TDD, version control repositories, and responsive rollback (if needed) serve to reduce this fear.

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I like the question, a lot. As a professional developer, I'm learning things all the time and after all these years, I want to know what has helped me the most to stay employed and have a comfortable living but as a result of the contributions and positive impact that I've created with the products and services that I successfully built and shipped. There's no other way for me to measure success.

I continuously ask myself this very same question all the time and since long time ago. I think is a very honest way to evaluate you in the mirror.

I like the investment term that you used: "return on investment" or aka ROI. Ultimately a successful career is the result of the accumulation of multiple smaller successful investments and minimizes or cut your losses; yes you can have losses also. But if you play the game well: re-invest your winnings and minimize or cut your losses, you will be rewarded with a comfortable living and some decent savings, or better have your own mini Microsoft, mini Google, etc.

Ok back to reality with some very pragmatic programmer skills examples.

In my case, I can easily say 2 things have given me a very good ROI, and it hasn't stop, they keep giving me every day. A very good sign of a good investment: they keep giving to you even when you are sleeping! Let me check...ok the market has closed and my online statement was just updated, so I have fresh numbers:

English = 1*10x12 %

SQL = 1*10x9 %

Unix = 1*10x9 %

:-D

Seriously.

English (my native language is Spanish) opened many doors to me and exposed me to the widest array of programming material known today.

SQL, when I originally studied E-R theory, and SQL as an implementation of that, we only did it on the chalkboard and on paper exclusively. The concept had like 5-7 years of being announced, and commercial SQL databases were very expensive and unavailable for small universities. I really liked it and learned all about the E-R theory: entities, tuples, relationships, primary key, foreign key, joins, normalization, etc. There were not free things like PostgreSQL or MySQL, which I wish I had had. The first DB that I had all for myself was MS SQL 6.0; I think it was the first release of a SQL database product from Microsoft.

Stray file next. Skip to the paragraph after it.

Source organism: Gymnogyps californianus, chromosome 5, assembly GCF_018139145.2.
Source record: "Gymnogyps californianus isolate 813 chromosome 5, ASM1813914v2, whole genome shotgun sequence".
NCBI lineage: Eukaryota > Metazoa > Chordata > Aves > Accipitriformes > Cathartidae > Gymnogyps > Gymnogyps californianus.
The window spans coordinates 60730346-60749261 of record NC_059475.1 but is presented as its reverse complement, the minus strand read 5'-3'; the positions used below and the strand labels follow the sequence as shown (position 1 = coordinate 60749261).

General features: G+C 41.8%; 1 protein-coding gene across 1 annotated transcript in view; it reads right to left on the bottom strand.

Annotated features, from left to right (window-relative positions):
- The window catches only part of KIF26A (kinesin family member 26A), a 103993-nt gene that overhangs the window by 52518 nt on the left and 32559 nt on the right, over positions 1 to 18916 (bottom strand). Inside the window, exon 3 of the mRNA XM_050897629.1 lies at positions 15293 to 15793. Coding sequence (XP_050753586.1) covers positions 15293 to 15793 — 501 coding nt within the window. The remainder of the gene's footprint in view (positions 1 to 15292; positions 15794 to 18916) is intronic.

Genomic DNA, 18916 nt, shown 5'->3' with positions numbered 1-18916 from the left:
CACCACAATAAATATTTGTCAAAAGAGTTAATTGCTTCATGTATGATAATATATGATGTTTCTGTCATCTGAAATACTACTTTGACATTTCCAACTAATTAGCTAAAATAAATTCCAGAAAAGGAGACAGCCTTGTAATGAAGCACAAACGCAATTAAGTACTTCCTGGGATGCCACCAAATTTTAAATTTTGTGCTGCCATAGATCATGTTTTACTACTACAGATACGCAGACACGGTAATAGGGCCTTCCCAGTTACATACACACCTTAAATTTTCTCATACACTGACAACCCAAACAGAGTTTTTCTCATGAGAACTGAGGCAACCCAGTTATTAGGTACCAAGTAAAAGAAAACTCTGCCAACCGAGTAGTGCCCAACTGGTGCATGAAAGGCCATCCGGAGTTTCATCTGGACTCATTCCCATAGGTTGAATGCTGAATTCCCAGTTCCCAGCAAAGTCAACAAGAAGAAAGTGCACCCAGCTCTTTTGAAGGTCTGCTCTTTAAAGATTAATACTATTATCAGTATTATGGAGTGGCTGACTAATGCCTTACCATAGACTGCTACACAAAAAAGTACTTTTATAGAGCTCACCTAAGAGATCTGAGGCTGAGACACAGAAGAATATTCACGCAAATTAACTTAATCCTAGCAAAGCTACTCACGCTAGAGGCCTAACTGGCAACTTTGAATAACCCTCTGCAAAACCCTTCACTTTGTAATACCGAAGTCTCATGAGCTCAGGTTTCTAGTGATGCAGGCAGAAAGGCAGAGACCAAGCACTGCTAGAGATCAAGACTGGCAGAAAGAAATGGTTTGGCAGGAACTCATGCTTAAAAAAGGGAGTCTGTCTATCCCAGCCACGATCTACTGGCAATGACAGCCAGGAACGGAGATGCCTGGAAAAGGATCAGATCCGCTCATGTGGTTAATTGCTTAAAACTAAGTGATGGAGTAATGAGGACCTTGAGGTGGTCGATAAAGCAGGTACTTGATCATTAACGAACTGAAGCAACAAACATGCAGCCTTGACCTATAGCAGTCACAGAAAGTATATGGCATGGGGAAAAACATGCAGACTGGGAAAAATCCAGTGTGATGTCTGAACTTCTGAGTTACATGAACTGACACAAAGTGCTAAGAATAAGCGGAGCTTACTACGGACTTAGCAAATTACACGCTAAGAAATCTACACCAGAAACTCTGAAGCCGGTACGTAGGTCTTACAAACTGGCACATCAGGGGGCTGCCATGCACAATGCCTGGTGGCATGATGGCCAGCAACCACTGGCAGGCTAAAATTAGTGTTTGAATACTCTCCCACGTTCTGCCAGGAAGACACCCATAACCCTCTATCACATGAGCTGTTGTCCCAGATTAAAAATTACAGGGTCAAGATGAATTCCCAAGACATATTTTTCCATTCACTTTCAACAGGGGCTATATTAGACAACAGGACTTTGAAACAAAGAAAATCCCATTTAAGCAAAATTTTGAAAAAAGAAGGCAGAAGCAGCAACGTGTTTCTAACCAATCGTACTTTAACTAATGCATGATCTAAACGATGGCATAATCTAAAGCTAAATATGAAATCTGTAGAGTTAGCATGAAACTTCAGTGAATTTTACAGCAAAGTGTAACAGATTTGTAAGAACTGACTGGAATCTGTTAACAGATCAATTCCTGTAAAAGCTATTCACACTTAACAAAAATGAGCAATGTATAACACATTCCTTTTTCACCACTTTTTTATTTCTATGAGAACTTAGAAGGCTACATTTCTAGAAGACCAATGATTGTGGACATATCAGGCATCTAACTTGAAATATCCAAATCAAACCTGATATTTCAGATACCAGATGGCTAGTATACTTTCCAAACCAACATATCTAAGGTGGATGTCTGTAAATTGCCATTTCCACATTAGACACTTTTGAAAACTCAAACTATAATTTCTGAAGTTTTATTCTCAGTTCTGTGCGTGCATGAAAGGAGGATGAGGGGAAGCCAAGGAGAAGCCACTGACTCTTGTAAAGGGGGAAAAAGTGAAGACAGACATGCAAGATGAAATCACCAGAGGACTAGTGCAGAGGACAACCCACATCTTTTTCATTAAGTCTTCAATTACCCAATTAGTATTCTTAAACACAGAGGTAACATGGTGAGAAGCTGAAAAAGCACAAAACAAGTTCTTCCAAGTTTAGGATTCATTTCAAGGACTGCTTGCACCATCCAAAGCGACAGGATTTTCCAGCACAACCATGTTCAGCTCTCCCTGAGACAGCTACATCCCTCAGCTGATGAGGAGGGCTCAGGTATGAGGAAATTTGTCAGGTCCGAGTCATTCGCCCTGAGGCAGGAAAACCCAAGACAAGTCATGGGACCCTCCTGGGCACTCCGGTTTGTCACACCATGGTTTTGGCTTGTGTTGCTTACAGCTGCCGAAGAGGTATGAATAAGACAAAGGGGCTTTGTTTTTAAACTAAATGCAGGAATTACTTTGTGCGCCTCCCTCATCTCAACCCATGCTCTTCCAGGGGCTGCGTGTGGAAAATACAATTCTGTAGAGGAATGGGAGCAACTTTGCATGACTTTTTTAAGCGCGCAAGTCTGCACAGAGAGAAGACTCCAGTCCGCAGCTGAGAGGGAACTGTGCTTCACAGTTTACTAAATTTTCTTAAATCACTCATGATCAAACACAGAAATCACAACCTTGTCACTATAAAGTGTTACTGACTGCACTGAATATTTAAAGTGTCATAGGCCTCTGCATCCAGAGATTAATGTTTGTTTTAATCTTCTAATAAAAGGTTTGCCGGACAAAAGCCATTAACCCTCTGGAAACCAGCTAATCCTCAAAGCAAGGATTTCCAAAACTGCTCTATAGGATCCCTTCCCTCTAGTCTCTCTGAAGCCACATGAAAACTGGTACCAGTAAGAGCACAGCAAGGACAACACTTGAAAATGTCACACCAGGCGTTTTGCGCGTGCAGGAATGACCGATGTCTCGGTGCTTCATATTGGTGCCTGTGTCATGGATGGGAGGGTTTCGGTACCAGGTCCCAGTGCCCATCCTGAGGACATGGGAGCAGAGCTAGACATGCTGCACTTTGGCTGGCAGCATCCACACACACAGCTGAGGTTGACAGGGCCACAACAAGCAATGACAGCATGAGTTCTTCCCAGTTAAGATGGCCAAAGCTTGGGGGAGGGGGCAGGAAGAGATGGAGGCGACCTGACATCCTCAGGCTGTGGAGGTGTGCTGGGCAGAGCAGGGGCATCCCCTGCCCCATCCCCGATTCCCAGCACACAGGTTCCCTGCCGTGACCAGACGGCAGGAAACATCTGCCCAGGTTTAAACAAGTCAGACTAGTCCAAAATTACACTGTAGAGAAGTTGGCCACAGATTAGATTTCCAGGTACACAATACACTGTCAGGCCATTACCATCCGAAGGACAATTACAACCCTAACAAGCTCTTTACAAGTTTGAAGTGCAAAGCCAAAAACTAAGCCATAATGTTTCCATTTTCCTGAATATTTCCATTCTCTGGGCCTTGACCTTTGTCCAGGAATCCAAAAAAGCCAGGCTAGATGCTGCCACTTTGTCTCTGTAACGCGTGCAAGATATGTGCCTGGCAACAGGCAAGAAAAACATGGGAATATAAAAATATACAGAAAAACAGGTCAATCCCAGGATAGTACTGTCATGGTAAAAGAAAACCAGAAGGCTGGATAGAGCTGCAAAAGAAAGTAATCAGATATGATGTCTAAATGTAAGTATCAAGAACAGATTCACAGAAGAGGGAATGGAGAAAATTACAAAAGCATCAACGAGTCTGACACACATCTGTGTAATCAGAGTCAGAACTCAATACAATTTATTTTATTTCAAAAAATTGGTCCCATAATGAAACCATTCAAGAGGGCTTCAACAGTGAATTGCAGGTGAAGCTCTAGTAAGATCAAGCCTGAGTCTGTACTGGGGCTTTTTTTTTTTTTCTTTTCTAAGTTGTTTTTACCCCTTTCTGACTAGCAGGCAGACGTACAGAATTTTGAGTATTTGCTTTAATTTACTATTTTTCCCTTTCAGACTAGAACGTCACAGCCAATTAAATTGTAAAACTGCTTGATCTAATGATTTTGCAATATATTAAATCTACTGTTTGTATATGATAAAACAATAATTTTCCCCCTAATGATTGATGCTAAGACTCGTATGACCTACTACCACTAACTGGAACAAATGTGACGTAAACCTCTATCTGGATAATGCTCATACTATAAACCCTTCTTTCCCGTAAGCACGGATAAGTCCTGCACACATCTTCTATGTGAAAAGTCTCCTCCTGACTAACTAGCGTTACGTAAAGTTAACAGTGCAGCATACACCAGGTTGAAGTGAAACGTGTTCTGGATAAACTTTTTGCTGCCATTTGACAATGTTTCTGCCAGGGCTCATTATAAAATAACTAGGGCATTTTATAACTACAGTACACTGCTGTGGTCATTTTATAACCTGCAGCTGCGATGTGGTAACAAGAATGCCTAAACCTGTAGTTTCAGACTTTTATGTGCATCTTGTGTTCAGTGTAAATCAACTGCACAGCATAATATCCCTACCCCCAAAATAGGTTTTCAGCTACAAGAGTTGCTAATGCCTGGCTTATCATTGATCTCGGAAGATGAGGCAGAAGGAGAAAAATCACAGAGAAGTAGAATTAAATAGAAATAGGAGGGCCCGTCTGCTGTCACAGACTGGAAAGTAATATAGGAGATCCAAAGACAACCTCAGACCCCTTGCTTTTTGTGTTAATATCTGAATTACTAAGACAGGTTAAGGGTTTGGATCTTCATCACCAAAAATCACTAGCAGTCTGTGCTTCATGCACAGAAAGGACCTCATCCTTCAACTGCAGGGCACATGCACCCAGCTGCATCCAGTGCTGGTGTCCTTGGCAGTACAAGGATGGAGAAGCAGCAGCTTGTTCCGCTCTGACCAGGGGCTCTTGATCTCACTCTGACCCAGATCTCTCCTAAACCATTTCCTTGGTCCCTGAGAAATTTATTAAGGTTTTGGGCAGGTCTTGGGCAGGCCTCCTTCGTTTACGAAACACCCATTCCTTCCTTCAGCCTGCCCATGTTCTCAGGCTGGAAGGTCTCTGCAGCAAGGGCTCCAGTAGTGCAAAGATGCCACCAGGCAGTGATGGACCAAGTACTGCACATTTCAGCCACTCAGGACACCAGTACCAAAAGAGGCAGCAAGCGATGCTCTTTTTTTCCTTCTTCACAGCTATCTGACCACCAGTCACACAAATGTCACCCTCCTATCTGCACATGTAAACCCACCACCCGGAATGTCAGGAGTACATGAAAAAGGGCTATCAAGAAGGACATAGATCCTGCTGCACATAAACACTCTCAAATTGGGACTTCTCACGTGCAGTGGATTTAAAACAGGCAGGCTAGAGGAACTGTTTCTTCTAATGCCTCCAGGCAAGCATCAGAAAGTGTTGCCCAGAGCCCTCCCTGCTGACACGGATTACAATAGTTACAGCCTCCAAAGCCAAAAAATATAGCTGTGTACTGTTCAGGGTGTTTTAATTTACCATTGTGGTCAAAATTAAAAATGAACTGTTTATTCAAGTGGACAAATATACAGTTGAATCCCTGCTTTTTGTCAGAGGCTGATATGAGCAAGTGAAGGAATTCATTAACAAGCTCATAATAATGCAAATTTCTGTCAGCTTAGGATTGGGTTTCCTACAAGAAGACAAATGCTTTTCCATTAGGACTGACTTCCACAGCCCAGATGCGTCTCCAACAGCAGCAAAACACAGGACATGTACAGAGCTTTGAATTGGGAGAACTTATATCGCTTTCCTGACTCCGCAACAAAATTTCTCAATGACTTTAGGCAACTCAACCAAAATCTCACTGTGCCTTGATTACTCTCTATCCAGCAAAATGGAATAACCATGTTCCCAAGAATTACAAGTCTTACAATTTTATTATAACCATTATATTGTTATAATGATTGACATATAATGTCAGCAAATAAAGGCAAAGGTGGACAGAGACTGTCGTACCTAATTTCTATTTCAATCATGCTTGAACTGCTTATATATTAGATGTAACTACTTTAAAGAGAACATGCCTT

Unix – Linux/GNU tools, what can I say about my favorite OS and associated tools?

The interesting thing about these programming skills, is that they have been stable for the longest time: they are not the latest hot buzzword or you don't see them being used as a fashion statement. They are just sitting there, not making too much noise but they are solid as the Gibraltar rock. You can easily research some old "skills" that were very popular in their time and now they are obsolete or almost dead: PowerBuilder comes to mind. No, these skills can be boring but they are solid investments and keep giving me very juicy returns, year after year.

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  1. Understanding the problem on paper before realizing its solution in code.
  2. Discussing the problem (and its potential solution) with other human beings before realizing its solution in code.

(Yes, these are programming skills.)

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Test-driven development.

What a great thing for refactoring, performance optimization, diagnosis, debugging.

The best is this.

Write some tests. This can be hard, depending on the overall requirements. But it's far easier than writing the final application.

Hack code until the tests pass. This can be so much easier when there's a focus of just a bunch of tests which are failing. When other "clever" or "good" ideas arise, they can be set aside in "TODO" comments while the main deliverable functionality gets completed.

A review of the TODO's may reveal some things which should have been in the tests to begin with. Things which were overlooked when creating the initial test cases.

Write more tests and repeat the loop of coding until the tests pass.

And the cleanup/simplification/refactoring pass is so much more fun when there is a set of tests that proves that the removed code really was useless.

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Approach salary negotiations like a programming problem.

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The most recent one that I can recall is LINQ. Spent about a week studying it, can't say that I know enough now, but it really boosted my productivity. A pity I didn't learn it earlier.

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Here's a few:


  1. Classes
    1. Inheritance
    2. Polymorphism
  2. Constructors/Destructors
  3. Perl Memoization
  4. Javascript Closures
  5. Stack Overflow/Wiki Codes
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Good knowledge of the version control software you are using can save a lot of time and effort.

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Adapting a good and consistent coding style

Without it it'd be impossible to code anything larger than a few hundred lines of code.

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It really depends on what kind of software you develop. Looking at the big picture I would say that learning Domain-Driven Design and Design Patterns had a really nice return as I would communicate more efficiently, design better software and find clever solutions to annoying problems.

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KEYBOARD SHORTCUTS